pH balanced, biodegradable, nice mild scent, non-greasy.

Toothpaste:
Tom's of Maine, peppermint anticavity natural baking soda fluoride.
I mentioned this toothpaste to my dentist who is not vegan and didn't know I am. I was told it is one of the ones they recommend. It has no sugar in it, unlike many mainstream toothpastes, but I don't know why my dentist likes it.

Deodorant:
Tom's of Maine Natural Deodorant stick. unscented.

I have to have unscented because perfumes give me headaches, but I think most of these come in alternate scented versions. All are free of animal byproducts and animal testing, according to their labels.

sudonim3
02-05-2004, 02:59 AM
Originally posted by Ariann

In addition, I almost completely gave up bread (because of the cost of good bread and I can't bake)

People keep mentioning bread and its cost. This may not work for the more finicky among you, but I buy good bread and freeze it. I toast it, lightly just enough to thaw or more for real toast. This way, I never waste even a slice of bread. One expensive loaf lasts much longer when green stuff doesn't grow on it.

I looked into bread making machines and such and may do that someday, but for now I really don't want more things in my life. I am trying to simplify.

portablekitten
02-05-2004, 09:23 AM
Originally posted by greentea
Thanks for the info all!! I've been temping for almost a year now and I just took a drop in pay for the sake of having a job (also lost benefits because I changed companies) and I realized I just lost $30 a week in pay. Owwies.

Not related to food, but what about personal care items? What I've run out of I've switched to something more animal friendly, but I'm starting to run low on the stuff I haven't switched. I'm seriously hoping that my other w-2 form shows up soon so I can get my taxes back. Too much stuff to pay off!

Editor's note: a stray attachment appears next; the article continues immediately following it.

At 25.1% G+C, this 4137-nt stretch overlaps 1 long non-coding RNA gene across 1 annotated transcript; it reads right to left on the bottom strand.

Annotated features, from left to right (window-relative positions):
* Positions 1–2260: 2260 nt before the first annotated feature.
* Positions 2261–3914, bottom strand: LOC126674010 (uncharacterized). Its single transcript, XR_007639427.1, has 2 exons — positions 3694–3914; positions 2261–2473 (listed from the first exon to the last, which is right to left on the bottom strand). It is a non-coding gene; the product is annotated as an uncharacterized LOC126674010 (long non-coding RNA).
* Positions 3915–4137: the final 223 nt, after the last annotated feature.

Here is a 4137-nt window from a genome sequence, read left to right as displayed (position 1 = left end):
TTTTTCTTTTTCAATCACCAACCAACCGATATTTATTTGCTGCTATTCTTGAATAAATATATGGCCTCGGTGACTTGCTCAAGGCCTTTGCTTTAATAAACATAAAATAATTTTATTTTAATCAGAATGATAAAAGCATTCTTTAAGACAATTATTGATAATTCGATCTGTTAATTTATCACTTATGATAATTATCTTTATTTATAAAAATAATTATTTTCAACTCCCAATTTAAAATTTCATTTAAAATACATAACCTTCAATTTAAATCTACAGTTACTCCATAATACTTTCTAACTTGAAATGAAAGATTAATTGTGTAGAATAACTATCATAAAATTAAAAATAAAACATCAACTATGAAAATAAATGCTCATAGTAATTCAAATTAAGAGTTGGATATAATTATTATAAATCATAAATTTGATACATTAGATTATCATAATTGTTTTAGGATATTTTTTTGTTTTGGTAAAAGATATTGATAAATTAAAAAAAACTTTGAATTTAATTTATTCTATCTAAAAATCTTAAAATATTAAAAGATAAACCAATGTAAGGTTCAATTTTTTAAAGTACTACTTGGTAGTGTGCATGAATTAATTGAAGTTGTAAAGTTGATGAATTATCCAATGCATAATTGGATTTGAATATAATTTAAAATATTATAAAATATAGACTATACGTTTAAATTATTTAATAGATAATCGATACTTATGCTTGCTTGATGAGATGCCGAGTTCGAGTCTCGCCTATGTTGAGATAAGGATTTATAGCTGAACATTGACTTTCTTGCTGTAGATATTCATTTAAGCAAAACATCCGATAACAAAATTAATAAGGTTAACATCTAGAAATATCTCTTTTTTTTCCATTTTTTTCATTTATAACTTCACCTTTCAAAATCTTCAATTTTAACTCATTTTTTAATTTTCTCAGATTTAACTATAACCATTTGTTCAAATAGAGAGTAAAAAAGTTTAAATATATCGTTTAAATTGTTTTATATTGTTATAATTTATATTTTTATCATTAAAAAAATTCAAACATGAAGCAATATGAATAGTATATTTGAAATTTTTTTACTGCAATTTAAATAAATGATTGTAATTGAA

I have dry skin and baby fine hair and i love Dr. Bronner's liquid soaps. The one I am using now is castile and hemp w/peppermint. It feels and smells great and can be used as body wash, shampoo and a ton of other things. There are different varieties and all of them are great. My hair is short so it doesn't tangle but if you need a detangler, cider vinegar with water makes a great rinse and makes your hair shine.

My face care is Beauty without Cruelty and my cosmetics are BWC and Zuzu luxe. I use tom's deordorant, woodspice which i guess is supposed to be the male fragrance but i don't like the flowery scents, and Nature's Gate Spearmint toothpaste.

greentea
02-05-2004, 09:34 AM
Thanks so much for the reply, portablekitten. I have similar skin and hair and since I'm no longer dying my hair, I don't need to worry about Dr. Bronner's stripping the color as I once did. I've been wondering about Bronner's since I use the bar soap now but I dig the idea of having one bottle to do shampoo and body. I was also sort of concerned Bronner's would overdry me though. I'll give it a shot and see how it goes.

re: cider vineger rinse, what's the ratio of vinegar to water? Also should I put this in another bottle and mist it on or just mix it up and dump it through??

portablekitten
02-05-2004, 09:50 AM
Originally posted by greentea
Thanks so much for the reply, portablekitten. I have similar skin and hair and since I'm no longer dying my hair, I don't need to worry about Dr. Bronner's stripping the color as I once did. I've been wondering about Bronner's since I use the bar soap now but I dig the idea of having one bottle to do shampoo and body. I was also sort of concerned Bronner's would overdry me though. I'll give it a shot and see how it goes.

re: cider vineger rinse, what's the ratio of vinegar to water? Also should I put this in another bottle and mist it on or just mix it up and dump it through??

Same here about dyeing my hair. My last color job totalled my hair to the point it was breaking so bad you could see my scalp. I switched back to Dr. Bronner's and it is looking alot better. I did forget to say that i do alternate between the peppermint and almond. As for the vinegar and water, i just have a plastic cup in the shower and i just put a little vinegar, maybe a half tablespoon or so and fill it with water in the shower and dump it over my head and rinse. You can experiment with how much you use. Let me know how it works for you. Usually i don't need it with the Dr. Bronner's but i like the shine. Sometimes when i feel ambitious i do a hot oil treatment with a few teaspoons of jojoba oil, heat in micro just till comfortably warm, work it through my hair and let it sit for a bit, before my shower, then wash it out, it helps remove sebum from the hair folicles so new hairs can immerge and makes my hair soft. I don't do that more than once a week or even two weeks.

Ariann
02-05-2004, 11:12 AM
Originally posted by sudonim3